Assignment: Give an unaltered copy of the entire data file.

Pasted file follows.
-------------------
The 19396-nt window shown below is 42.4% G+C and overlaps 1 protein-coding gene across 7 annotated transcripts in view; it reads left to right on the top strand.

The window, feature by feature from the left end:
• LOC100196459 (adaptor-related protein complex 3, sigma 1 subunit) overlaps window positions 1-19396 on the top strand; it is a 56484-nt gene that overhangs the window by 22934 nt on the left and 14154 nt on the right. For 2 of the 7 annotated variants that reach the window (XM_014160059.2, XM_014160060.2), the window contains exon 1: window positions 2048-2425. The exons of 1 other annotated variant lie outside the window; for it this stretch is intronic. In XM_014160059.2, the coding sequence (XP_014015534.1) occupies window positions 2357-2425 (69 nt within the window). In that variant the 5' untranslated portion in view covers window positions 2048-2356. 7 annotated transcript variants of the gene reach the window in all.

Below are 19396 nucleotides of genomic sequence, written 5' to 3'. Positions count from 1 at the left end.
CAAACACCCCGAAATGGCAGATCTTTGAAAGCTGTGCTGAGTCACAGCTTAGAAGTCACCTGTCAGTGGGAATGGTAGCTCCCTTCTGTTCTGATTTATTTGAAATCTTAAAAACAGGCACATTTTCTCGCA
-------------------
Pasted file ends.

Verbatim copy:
The 19396-nt window shown below is 42.4% G+C and overlaps 1 protein-coding gene across 7 annotated transcripts in view; it reads left to right on the top strand.

The window, feature by feature from the left end:
• LOC100196459 (adaptor-related protein complex 3, sigma 1 subunit) overlaps window positions 1-19396 on the top strand; it is a 56484-nt gene that overhangs the window by 22934 nt on the left and 14154 nt on the right. For 2 of the 7 annotated variants that reach the window (XM_014160059.2, XM_014160060.2), the window contains exon 1: window positions 2048-2425. The exons of 1 other annotated variant lie outside the window; for it this stretch is intronic. In XM_014160059.2, the coding sequence (XP_014015534.1) occupies window positions 2357-2425 (69 nt within the window). In that variant the 5' untranslated portion in view covers window positions 2048-2356. 7 annotated transcript variants of the gene reach the window in all.

Below are 19396 nucleotides of genomic sequence, written 5' to 3'. Positions count from 1 at the left end.
CAAACACCCCGAAATGGCAGATCTTTGAAAGCTGTGCTGAGTCACAGCTTAGAAGTCACCTGTCAGTGGGAATGGTAGCTCCCTTCTGTTCTGATTTATTTGAAATCTTAAAAACAGGCACATTTTCTCGCA